Stepping out of the car, I could barely wait to start snapping photos. I consider it a remarkable display of restraint that this post only contains 38 photos. I've unfortunately forgotten what the shrub on the left is in the photo below, but I was drooling over the Grevillea on the right. I was very excited about Grevilleas last summer, as I was finally adding some to my own garden. I love how these silvery shrubs are displayed against the dark green screen plantings in the background. Enclosure is something that is seriously lacking in my garden. Even when things do grow up and fill in, I'm not sure I really have garden "rooms". But then, open concept is all the rage in interior design these days. Why not the garden?
Oh how I love the bark of cork oaks (Quercus suber). I do hope the ones I planted last year (and then moved in late summer) put on some serious growth this year. They are such beautiful trees; hardy and adapted to dry summers, too!
A beautiful Corokia cotoneaster provides a textural and color contrast to the lush, tropical greenery surrounding it. A little support from a piece of rebar apparently helps it stand up above the crowd.
Backing this plant with green foliage, or elevating it so that it's silhouetted against the sky, highlights the intricate form of this shrub.
I like to tease a certain someone about the plain green Daphniphyllum looking too much like a regular old rhododendron, but I must agree with her that the variegated version is eminently drool-worthy.
I always try to pay attention to texture, in addition to color, in gardens, and this garden had so much to offer on both counts. This blue-leaved acacia (?) is beautiful in terms of color, and also offers a wonderfully different texture with its leaf-lined, upright stems. I wonder how it fared this winter... The bright, mostly white Pittosporum, with its dark stems, adds great color contrast.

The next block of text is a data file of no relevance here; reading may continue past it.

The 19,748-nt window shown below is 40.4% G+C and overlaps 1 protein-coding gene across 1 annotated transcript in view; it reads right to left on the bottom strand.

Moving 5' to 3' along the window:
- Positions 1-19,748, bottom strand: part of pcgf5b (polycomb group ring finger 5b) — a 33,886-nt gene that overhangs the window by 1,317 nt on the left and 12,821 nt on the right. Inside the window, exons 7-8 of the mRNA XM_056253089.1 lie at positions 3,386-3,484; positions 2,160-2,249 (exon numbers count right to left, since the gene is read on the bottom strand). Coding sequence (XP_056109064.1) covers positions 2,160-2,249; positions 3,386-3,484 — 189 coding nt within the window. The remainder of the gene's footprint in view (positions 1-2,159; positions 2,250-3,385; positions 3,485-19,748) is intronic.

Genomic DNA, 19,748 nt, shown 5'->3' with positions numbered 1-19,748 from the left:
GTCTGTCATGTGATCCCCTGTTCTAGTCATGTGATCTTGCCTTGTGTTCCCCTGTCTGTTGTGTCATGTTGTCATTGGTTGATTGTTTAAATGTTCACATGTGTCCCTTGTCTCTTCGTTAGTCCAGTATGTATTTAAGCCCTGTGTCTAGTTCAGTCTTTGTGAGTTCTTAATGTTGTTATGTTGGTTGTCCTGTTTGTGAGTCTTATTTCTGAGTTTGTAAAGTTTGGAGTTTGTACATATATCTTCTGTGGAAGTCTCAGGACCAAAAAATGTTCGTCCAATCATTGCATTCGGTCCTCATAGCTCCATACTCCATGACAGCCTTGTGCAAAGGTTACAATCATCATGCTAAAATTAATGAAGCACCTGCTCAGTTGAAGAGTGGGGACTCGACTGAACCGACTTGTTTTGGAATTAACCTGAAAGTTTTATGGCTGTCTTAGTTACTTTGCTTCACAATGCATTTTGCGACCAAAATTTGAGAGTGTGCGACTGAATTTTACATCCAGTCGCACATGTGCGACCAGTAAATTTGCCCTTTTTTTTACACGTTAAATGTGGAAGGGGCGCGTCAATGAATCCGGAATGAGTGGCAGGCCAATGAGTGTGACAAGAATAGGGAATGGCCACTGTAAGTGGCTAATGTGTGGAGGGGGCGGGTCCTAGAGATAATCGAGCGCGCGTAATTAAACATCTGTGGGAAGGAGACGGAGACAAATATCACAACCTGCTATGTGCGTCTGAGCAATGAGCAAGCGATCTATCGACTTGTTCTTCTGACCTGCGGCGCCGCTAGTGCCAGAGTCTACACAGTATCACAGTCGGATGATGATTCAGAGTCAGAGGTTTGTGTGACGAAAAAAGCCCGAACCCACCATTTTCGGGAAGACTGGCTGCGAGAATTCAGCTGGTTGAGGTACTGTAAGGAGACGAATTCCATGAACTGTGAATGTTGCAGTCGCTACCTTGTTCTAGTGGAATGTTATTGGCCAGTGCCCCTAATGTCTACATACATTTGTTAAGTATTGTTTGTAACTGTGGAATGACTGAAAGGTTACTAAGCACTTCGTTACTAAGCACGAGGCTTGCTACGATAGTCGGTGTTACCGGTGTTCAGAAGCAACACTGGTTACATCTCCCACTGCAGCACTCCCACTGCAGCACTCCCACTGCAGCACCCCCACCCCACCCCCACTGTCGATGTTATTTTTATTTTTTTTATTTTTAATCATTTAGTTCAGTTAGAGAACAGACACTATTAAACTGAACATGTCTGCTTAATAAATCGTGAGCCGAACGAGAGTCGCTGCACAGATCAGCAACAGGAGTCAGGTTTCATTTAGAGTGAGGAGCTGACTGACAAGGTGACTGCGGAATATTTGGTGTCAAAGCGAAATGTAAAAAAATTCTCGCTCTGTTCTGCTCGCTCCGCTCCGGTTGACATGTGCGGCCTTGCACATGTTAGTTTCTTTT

How's this for contrast, color, texture, and form? The acacia in the photo above really highlights the dark green of this Chamaecyparis (possibly Cham. lawsoniana 'Wissel's Saguaro'?).
Lovely feathery texture of Taxodium (?) overlaying the coarser foliage of shade plants beneath.
Fine and bold all in one, with a touch of blue that I'm a total sucker for. This Dianella is another plant that has me wondering how it handled the winter.
I loved this vignette. The limbs of a young evergreen oak stretch in front of a Cunninghamia lanceolata 'Glauca', a dwarf blue form of Sequoia sempervirens, and some sort of variegated broadleaved evergreen in the back. The blue and cream foliage had such a cooling effect on that hot summer day. Even the tops of the oak leaves read as somewhat blue-green. I could have stayed in this back corner, soaking up the serene colors, but the rest of the garden called.
This scene was incredible. So much variety, yet it forms a cohesive whole. The Abies koreana 'Silberlocke' (?) in the small bed echoes the silver of the agaves and the Cupressus arizonica (?) in the back. Actually, looking at those now, I'd really like to know which variety it is. They have relatively horizontal branches that look like they'd be better at shedding snow than conifers with lots of upright branches, which all look rather frazzled if not outright destroyed after this winter. And they're such a beautiful blue. The Trachycarpus dotted throughout aid in the cohesion via repetition of color and form. This vignette really displays the incredible diversity of plants that can be grown in the Pacific Northwest, with a bit of zone pushing and careful attention to site preparation and plant placement.
Well, at least I photographed this eucalyptus, not that I have any idea which one it is. Oh how I want my little eucalyptus trees to grow up so they can scent the air with their camphor fragrance and rustle their pendant leaves in every breeze. I love that sound, like a rushing stream or ocean waves, depending on the strength of the wind and size of the tree.